Is the antivirus era really over? Not yet

Antivirus missed well conceived malware such as Stuxnet, Duqu and Flame, but so did business-grade defenses. Simply put, antivirus is being hung out to dry.

Antivirus software has its issues: Signatures need to be updated, new attacks avoid common defenses and it's consumer grade protection. But it's far too early to write the antivirus software obituary.

MIT's Technology Review declared the antivirus era over. In a nutshell, the Flame attack highlighted how antivirus scans aren't perfect. F-Secure's research chief Mikko Hypponen said on Ars Technica that the antivirus industry failed.

Hypponen noted that the antivirus industry has frequently missed well conceived malware such as Stuxnet, Duqu and Flame. These attacks weren't run-of-the-mill malware since they were created by governments to target oppressive regimes.

Indeed, antivirus missed those attacks---but did ultimately find them---but let's not get crazy with the bashing here. Why? Simply put, antivirus is being hung out to dry. Newfangled defenses---notably business grade IDS and IPS---all missed Stuxnet, Duqu and Flame. If we're going to rant about antivirus it may be time to take out a few other defenses as collateral damage.

Meanwhile, it's worth considering the consumer alternatives to antivirus. Alternative approaches aren't commercialized.

Hypponen said:

The truth is, consumer-grade antivirus products can’t protect against targeted malware created by well-resourced nation-states with bulging budgets. They can protect you against run-of-the-mill malware: banking trojans, keystroke loggers, and e-mail worms. But targeted attacks like these go to great lengths to avoid antivirus products on purpose....It’s not a fair war between the attackers and the defenders when the attackers have access to our weapons.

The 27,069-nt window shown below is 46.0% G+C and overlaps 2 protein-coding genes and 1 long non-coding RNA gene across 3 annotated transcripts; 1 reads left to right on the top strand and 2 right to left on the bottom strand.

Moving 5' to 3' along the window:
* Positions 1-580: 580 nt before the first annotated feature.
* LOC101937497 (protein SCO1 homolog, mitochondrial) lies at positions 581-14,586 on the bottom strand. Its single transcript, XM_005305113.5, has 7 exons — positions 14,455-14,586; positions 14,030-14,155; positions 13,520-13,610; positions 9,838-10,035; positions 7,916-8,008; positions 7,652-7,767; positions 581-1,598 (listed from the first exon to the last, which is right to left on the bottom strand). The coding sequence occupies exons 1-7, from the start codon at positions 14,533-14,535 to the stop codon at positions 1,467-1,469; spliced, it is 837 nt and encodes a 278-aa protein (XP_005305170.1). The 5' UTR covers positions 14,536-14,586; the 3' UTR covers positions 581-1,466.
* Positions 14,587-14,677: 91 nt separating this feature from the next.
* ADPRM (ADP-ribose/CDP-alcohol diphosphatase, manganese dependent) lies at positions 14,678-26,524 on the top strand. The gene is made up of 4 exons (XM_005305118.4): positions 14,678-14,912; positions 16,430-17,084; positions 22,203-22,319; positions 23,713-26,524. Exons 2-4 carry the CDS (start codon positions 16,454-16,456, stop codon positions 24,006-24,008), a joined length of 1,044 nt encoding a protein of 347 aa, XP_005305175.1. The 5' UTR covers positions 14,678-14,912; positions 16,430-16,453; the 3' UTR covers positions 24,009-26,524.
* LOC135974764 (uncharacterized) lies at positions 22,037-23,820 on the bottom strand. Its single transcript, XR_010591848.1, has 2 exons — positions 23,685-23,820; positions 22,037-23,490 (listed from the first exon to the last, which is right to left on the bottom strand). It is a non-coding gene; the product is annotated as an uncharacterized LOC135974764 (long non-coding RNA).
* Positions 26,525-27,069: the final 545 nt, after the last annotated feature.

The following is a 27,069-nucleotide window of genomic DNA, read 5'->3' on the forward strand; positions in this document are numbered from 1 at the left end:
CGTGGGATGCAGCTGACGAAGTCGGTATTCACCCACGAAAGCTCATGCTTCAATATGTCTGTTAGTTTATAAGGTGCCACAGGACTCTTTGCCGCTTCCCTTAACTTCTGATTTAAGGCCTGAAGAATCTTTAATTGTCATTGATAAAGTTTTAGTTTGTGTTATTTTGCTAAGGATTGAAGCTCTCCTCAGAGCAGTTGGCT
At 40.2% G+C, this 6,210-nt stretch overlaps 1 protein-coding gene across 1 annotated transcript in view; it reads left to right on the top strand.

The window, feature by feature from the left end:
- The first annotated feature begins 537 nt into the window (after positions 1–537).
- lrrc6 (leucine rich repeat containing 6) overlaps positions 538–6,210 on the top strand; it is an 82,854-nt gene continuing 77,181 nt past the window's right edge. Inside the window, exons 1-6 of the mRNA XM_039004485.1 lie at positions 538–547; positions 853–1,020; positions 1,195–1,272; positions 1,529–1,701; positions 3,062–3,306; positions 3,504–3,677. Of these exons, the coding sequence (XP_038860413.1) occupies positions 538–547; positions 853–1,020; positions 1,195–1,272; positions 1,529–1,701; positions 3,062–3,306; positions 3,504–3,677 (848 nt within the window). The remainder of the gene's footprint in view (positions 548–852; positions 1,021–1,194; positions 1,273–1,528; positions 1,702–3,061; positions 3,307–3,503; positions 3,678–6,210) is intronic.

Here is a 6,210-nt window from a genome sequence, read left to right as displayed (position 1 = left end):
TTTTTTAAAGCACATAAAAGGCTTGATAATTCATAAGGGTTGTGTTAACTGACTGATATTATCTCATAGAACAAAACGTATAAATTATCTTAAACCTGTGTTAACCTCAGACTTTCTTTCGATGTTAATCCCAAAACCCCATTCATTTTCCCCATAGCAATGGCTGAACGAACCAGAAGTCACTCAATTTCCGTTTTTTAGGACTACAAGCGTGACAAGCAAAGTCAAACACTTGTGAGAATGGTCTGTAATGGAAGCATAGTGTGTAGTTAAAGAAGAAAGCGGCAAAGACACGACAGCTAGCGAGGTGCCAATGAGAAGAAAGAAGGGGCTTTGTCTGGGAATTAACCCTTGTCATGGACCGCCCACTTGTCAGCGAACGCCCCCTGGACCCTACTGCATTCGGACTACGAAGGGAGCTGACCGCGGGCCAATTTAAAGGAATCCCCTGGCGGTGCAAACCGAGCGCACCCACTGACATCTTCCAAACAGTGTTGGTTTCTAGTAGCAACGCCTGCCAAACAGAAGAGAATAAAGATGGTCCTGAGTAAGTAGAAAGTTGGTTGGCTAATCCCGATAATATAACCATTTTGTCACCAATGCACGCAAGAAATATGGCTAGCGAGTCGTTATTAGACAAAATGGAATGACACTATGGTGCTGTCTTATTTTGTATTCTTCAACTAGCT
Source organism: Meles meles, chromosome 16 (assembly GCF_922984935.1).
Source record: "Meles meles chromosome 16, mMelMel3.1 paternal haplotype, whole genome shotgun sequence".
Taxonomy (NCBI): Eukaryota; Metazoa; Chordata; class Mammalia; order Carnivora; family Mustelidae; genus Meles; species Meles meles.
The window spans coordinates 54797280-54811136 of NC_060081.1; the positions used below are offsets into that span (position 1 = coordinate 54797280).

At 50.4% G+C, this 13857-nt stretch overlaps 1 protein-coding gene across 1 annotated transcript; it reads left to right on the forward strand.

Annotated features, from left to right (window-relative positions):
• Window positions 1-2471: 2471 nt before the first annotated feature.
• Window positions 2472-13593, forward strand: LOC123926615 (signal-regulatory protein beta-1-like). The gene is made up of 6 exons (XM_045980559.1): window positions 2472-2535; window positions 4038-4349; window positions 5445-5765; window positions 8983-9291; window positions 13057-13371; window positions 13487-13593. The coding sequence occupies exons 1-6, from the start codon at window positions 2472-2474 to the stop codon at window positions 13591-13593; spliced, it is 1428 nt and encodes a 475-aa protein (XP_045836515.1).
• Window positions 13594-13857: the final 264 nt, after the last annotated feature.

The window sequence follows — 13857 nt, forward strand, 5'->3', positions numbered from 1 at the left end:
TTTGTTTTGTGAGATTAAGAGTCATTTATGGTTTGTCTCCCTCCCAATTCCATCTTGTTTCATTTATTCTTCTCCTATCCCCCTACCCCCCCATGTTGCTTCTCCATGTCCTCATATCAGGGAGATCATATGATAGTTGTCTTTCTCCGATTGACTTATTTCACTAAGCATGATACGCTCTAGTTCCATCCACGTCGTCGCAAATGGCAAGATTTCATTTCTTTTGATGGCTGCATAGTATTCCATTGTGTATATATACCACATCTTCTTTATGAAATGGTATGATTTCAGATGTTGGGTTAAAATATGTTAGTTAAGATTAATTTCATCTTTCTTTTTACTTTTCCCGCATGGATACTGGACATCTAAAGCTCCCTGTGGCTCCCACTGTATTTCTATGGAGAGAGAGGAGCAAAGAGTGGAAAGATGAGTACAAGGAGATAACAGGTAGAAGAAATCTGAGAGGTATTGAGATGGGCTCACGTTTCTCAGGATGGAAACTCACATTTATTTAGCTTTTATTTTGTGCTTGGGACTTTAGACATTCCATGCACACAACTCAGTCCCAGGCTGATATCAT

Hypponen didn't declare the end of antivirus. He was just noting that the security industry is outgunned.

Now what? The Technology Review argued that it's time to demote antivirus. Going forward, antivirus is just part of the equation. Startups are cooking up new defenses, but commercialization appears to be distant.

In the meantime, antivirus, which may indeed be outgunned, is the best we have. And given the risks involved antivirus software will continue to sell. Passwords suck too, but you still use them. Antivirus will ultimately be demoted, but before we declare the end of an era I'd like to see the alternative defenses first.

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